And people say there aren’t any benefits accruing to the self-employed!

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    • Bill says:

      I’ve never gotten into a formal pattern of resting either. For a while I tried not working in the gardens on Sundays, but soon realized I was depriving myself of one of my favorite things to do. Vacations are hard for farmers to manage, but I’d like to get back into the practice of taking a full week or two off. As Dave and others mention, siestas are a part of the culture in some places. It makes perfect sense to take the kind of breaks you mention and it doesn’t surprise me that you end up getting more done that way. I especially like the idea of using the break periods to get other important things done–that way of thinking fits my personality. 🙂

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  2. nebraskadave says:

    Bill, I have traveled all through Central America and lived in Germany for a year and a half when in the military. Many of those places close all the stores from Noon to 2pm. It’s a time when they rest. Those countries work at a much slower pace than Americans. We think that if we take time to rest that we are wasting time when more productive things could be done. In my current season of life when bodily endurance has decreased, I find that listening to my body has it’s benefits. Instead of just pushing through the last stages of a project before resting, I rest when I feel the need. Even if there’s only five or ten minutes left, the rest is better than straining a muscle. Before retirement, I was always in a hurry to get things done because there was always more on the list to do and not enough time to get them done. Now, I’ve learned there’s always tomorrow. Another key was if I didn’t have the time to get it all done, then I just wouldn’t do any of it. I’ve learned even if it takes several days to get something accomplished, to do a little something each day and soon the task will be completed. Procrastination was my biggest enemy. Resting now for me is an integrated necessity through out the day. Maybe not a nap but rest just the same. It’s a good time to just sit and enjoy nature at its finest.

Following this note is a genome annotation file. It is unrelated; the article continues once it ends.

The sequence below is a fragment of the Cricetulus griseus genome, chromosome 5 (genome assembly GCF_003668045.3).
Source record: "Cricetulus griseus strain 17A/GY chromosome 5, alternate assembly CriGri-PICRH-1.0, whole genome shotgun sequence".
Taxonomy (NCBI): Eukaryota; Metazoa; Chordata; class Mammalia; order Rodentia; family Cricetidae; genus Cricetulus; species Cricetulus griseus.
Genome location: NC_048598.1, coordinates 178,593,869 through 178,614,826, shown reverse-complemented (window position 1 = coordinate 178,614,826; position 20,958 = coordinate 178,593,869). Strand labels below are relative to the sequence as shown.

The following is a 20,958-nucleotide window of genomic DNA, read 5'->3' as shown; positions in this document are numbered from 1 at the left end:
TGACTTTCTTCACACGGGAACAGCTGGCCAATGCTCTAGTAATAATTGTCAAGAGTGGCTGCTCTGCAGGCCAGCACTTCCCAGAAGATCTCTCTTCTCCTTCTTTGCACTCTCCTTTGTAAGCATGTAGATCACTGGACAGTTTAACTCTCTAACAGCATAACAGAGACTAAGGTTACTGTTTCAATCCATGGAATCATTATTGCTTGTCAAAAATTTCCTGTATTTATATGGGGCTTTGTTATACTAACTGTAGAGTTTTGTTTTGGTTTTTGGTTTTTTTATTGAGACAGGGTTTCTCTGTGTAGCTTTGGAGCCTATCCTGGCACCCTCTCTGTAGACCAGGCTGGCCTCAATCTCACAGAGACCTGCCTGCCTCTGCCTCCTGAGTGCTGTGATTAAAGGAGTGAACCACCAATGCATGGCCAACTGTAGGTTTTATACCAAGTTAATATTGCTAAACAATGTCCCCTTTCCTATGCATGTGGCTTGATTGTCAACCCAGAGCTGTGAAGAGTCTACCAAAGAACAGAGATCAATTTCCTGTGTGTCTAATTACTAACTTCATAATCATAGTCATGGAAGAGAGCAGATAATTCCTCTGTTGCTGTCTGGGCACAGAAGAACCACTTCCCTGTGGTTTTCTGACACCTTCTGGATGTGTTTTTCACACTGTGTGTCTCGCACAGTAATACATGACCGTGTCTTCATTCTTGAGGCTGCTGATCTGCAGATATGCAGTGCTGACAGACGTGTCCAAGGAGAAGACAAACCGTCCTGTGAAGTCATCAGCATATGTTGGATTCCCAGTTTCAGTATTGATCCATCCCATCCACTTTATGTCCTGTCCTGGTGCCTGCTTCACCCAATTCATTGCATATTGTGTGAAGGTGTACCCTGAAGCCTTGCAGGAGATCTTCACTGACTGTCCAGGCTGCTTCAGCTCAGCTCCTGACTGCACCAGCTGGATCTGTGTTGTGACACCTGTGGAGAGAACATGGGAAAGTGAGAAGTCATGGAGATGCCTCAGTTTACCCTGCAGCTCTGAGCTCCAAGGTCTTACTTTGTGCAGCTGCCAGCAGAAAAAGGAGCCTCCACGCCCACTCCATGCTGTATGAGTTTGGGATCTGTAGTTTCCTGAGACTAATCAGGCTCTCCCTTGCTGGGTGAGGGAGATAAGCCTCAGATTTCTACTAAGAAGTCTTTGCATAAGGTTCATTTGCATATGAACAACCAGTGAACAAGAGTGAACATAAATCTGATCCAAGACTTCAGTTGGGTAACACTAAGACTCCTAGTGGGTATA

Have a great day of resting times.